4. The author’s handling of magic. There’s a lot of fantasy out there, and though I tend these days to concentrate on Historical Fiction, I’ve actually read plenty of it. Magic is often very Dungeons and Dragons in fantasy, or perhaps very Lord of the Rings. “Fireball! Magic Mouth! Prismatic Spray! These are not the droids you’re looking for.” Mehr’s form of magic used in the book is much more subtle and realistic, more reminiscent of the ritual in Lovecraftian horror or suchlike. It is all rites and tattoos of power and herbs and incantations. In short it worked, reading surprisingly believably and actually, oddly, it fits in well with the Roman feel of the background. You will, within the first 20% of the book, be viewing this magic as an everyday part of the culture.
  5. The detail. They say the devil is in the detail but if so, the devil is one hell of a helper to an author. The sheer scale of the bits and pieces of research Mehr has put into his Roman history for the book is impressive. From the nature of Roman Numina to the traditions of funerals and burial to the daily routine for the seeing of clients by Roman patrons, Mehr has really put in the work in his research.

So there you have it. A fascinating fantasy world, full of impressive real details and with a realistic and interesting type of magic, hosts a twisted and complex murder plot. Only the lack of a little proofing prevents this from being a genre-founding, mould-breaking novel. No, actually, it doesn’t. The novel is still that, and minor irritations over the specific text should in no way prevent you from buying and reading this. If you’re into Rome or Fantasy, you’ll enjoy it. If you’re into both, you’ll LOVE it.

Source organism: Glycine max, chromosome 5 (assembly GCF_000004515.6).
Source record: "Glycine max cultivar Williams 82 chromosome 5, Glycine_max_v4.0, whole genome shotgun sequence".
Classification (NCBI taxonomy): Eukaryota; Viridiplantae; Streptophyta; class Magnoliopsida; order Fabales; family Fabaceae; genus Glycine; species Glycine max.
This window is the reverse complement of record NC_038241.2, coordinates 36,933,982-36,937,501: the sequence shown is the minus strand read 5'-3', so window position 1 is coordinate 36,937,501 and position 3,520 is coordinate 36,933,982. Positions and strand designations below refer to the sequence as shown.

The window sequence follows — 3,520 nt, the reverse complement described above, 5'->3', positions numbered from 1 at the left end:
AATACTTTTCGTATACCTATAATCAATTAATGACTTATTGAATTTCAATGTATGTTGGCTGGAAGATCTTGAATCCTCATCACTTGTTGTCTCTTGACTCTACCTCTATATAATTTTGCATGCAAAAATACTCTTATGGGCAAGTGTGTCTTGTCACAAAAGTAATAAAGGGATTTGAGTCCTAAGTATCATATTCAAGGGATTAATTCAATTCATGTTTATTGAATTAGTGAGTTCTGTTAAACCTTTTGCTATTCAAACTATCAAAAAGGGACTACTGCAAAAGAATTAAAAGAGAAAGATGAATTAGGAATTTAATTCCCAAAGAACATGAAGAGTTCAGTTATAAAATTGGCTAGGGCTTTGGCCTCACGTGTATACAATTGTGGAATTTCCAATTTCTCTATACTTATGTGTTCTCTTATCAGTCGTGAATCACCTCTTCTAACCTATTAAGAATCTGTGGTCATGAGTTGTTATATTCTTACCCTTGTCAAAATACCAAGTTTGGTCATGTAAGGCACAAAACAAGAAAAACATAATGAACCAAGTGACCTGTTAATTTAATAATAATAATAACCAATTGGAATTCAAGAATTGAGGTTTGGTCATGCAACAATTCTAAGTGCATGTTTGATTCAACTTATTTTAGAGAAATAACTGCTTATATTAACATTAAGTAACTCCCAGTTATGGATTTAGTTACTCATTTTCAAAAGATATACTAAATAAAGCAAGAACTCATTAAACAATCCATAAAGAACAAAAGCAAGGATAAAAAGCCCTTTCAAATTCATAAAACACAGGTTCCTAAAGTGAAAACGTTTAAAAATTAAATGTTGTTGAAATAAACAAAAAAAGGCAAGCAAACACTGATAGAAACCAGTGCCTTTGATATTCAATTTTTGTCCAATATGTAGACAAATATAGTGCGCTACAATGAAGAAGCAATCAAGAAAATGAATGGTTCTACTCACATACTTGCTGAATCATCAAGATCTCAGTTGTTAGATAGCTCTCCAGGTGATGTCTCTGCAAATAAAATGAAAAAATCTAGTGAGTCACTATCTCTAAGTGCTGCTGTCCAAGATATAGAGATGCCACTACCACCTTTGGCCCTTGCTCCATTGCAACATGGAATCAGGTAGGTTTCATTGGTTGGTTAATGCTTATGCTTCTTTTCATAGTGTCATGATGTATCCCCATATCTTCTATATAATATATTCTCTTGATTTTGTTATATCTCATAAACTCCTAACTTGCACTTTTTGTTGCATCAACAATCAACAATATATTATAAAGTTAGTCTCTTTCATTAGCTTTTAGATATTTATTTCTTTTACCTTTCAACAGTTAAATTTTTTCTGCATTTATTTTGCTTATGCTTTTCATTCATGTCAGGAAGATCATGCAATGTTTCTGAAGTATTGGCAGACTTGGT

Written by SJAT

January 14, 2016 at 10:38 am

Han, but far from Solo

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An alternative title for the blog that I was toying with was: I’ll have a Shifu Cloth with Fried Rice and Special Ribs.

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A few years ago I first became acquainted with the writing of Prue Batten, as she happened to be a member of the same peer review site as me. I got to read a sample of her fledgling work there and became a fan.

Prue’s portfolio has somewhat exploded since then, with four books in her Chronicles of Eirie fantasy series now available as well as a work of medieval historical fiction.

I read the first book (The Stumpwork Robe) and the second (The Last Stitch) in close order but, due to lack of time and other commitments I somehow missed A Thousand Glass Flowers. Recently, having had book four brought to my attention, I delved back into the world of Eirie and I’m thoroughly glad I did. The series follows the fortunes of an extended family that share mortal and faerie blood but the bonus for me is that although they create a definite series, the books work quite well as standalones, with only a little loss and a few gaps to bridge, and not having read the third in no way damaged my comprehension or enjoyment of the fourth.